The Iraqi attack on the Balisan valley was the first time a sovereign state had used chemical weapons on its own populace. Shocked villagers who survived the attack likened the experience to witnessing "doomsday".
In 1988 the Iraqi army launched a ferocious attack on Kurdish communities south of the Turkish border. Fleeing towards Turkey, the villagers of Kureme found their route blocked by Iraqi soldiers and were captured. The male villagers were put in front of a firing squad – yet six survived to tell their story.
‘If a bird flies its nest, doesn’t it always want to return?’
For decades Kurds living near Kirkuk strongly resisted attempts by the Iraqi regime to drive them off their lands. MOHAMMED AMIN RAHMAN ALI returned to Chalistan repeatedly, only to be forced to leave his home again and again.
‘My childhood was on fire, flames destroying my memories’
The first major Iraqi poison gas attack on the Patriotic Union of Kurdistan (PUK) badly damaged Kurdish morale. ABDULKARIM HALADINI watched as chemical bombs and shells rained down on the PUK headquarters.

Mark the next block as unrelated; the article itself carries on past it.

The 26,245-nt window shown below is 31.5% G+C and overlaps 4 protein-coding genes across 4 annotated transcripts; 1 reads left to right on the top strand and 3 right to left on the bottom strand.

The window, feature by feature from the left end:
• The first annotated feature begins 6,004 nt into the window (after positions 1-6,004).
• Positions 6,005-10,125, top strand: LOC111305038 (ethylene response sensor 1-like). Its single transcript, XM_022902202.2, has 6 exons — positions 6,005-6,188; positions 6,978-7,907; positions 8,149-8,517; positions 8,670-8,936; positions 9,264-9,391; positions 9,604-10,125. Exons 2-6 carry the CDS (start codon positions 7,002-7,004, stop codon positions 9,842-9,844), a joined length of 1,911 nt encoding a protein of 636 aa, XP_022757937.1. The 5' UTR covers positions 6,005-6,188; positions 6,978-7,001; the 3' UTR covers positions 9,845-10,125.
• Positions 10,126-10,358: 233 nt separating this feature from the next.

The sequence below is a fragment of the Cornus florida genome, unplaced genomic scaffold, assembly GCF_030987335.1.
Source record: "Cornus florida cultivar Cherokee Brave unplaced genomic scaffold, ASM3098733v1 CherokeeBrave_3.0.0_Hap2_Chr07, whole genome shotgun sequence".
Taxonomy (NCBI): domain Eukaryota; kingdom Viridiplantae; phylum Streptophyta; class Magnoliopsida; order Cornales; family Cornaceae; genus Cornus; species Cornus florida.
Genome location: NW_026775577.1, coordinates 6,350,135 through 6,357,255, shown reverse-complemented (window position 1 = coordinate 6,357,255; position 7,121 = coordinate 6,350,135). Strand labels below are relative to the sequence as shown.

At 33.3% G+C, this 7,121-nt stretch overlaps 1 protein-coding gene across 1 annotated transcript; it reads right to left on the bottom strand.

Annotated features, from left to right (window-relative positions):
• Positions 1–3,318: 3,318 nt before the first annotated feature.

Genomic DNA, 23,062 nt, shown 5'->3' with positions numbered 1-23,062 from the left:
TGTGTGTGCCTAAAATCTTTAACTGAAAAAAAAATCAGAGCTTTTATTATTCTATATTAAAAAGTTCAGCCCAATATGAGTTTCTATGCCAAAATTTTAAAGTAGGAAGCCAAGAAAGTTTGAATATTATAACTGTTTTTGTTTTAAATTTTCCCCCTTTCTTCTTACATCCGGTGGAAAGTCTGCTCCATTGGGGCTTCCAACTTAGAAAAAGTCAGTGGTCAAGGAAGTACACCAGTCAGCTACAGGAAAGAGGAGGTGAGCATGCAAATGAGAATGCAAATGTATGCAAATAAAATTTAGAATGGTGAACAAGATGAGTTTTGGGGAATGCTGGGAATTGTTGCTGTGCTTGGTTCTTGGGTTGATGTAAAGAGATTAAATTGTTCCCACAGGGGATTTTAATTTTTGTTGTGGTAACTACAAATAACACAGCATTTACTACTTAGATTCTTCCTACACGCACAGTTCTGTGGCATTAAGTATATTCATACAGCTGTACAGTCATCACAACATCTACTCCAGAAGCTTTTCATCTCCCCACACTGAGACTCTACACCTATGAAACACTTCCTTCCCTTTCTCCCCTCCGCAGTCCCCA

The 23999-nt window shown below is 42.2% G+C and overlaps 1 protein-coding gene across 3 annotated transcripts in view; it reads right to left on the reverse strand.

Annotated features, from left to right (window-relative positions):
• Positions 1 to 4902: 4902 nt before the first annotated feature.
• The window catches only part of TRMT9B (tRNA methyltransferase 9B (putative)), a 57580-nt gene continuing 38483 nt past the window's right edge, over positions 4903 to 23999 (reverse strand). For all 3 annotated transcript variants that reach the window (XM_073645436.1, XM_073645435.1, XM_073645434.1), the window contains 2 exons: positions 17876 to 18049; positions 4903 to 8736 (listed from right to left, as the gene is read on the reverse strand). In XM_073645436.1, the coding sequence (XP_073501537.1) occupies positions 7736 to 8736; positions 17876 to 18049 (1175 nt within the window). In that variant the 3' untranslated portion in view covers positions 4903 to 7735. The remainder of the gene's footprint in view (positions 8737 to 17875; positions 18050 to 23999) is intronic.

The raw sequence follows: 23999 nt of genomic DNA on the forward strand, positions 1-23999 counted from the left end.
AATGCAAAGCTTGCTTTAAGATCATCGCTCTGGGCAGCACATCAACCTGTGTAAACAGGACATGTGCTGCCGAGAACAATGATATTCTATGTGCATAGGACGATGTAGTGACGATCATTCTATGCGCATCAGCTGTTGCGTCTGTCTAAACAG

‘The Iraqi National Guard stole everything of value in our houses’
In the early 1960s the Iraqi authorities confiscated Kurdish lands north of Kirkuk. To this day, legal title has yet to be formally restored to its original owners. MAJID MOHAMMED ISMAEL describes how Arab militia looted his family home in Qara Dara and killed one of his neighbours.
‘“We must abandon our baby,” I told my wife, but she couldn’t let him die’
Peshmerga in the far north of Kurdistan fled with their families towards Iran to escape poison gas attacks. When his leader Masoud Barzani told him it was impossible to send support units, commander AMIN HUSSEIN AHMED realised there was no escape.
‘The Iraqis even killed horses – I’ve never seen such a sadistic military force’
When the Iraqi army blitzed Kurdish peshmerga bases with poison gas in February 1988, AZAD SAGERMA, a senior field commander with the Patriotic Union of Kurdistan (PUK), was unaware his forces would face a military catastrophe that could only end in defeat.
‘The Iraqi National Guard burned down whatever they could: houses, belongings and crops’
In the early 1960s Iraqi soldiers and tanks supported Arab militia as they moved into Kurdish villages northwest of Kirkuk. SAMAD KARIM AZIZ witnessed local people being overpowered as they tried to prevent the invaders from seizing their livestock and land.